Splint for Scissors Bite
Making a splint for a patient with a scissors bite follows the same principles as in most other cases. A scissors bite is also called a buccal cross bite, wherein the maxillary molar is more than halfway across the mandibular molar; the lingual (tongue-side) cusp of the upper molar is touching the buccal (cheek-side) surface of the lower molar. A scissors bite looks like this:
The problem with a scissors bite is that the patient continually loses the sensation of contact with the left molars. As the eccentric functional pattern develops, more enamel is lost from this unusual bite relationship . . . and as more enamel is lost, the further the teeth erupt toward each other in this wayward direction.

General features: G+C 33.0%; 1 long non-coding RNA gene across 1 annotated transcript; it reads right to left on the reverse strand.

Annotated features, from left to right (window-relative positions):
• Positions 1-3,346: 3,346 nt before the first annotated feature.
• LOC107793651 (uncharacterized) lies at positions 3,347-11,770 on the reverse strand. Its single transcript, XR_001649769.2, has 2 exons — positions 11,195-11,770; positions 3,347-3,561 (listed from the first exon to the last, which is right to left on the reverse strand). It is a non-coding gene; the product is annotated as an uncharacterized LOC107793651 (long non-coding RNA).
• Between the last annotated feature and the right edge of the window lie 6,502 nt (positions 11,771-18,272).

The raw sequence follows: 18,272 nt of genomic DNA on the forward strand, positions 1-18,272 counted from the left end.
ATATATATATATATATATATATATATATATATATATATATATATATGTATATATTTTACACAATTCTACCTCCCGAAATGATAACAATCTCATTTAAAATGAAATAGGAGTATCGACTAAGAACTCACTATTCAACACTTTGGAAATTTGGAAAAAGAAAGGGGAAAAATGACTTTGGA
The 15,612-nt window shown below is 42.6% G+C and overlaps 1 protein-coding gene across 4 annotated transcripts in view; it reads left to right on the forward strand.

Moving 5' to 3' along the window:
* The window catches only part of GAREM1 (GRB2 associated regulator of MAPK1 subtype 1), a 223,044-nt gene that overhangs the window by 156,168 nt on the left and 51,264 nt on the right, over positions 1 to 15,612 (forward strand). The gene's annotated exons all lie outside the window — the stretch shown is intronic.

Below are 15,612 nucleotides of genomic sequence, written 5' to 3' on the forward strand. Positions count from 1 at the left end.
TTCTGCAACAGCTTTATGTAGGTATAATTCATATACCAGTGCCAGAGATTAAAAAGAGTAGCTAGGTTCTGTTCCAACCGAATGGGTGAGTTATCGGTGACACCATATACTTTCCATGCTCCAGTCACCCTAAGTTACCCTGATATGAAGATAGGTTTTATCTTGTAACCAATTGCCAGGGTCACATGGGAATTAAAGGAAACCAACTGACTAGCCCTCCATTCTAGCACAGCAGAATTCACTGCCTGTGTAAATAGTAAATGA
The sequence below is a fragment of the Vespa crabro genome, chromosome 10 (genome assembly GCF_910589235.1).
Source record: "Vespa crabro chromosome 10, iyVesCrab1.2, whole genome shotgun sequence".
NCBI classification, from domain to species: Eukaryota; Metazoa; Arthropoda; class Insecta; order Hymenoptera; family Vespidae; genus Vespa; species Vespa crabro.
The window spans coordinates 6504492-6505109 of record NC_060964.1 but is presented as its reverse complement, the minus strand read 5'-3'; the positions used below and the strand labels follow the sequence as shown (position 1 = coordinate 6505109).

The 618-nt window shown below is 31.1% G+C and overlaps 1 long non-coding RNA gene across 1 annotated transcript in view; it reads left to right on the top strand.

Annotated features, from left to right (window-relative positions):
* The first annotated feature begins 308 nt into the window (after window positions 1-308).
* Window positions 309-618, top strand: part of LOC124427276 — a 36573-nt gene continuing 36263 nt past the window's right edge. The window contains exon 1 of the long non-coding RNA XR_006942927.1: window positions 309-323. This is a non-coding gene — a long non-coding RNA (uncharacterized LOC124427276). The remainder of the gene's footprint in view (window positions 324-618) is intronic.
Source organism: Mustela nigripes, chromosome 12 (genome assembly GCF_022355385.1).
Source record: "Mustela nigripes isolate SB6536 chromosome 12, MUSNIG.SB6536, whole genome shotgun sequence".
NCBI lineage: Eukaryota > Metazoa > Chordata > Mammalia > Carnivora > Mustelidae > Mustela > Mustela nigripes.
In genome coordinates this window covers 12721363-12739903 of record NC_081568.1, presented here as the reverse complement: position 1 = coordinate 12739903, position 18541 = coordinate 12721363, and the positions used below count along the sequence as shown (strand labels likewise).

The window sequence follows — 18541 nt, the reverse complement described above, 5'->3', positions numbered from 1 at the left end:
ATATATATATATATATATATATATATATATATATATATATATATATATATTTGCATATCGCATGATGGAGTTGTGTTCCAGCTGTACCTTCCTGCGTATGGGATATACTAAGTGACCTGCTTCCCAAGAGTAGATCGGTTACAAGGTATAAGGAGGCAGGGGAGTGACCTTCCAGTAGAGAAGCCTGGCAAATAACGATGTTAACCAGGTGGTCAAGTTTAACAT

A prominent feature in the patient with the R TMCC pattern is a loss of sensation of left molar contact. Placing a bite splint over the teeth that creates true second molar contact is difficult – particularly if the degree of buccal overlap is significant as in this case.
However, using the concept published in scientific papers by Trulsson et al, we can give the patient sensation of bite pressure with a tooth that doesn’t actually touch. Trulsson discovered that the input from nerve endings embedded in the tissue lining the tooth sockets are merged with as many as 2-4 adjacent teeth.
Here is how we solved this patient’s bite splint for scissors bite:
We were able to create overlapping tooth input so the splint for the scissors bite had the same sensation as if the teeth had a normal relationship, thus reducing the R TMCC patterning present.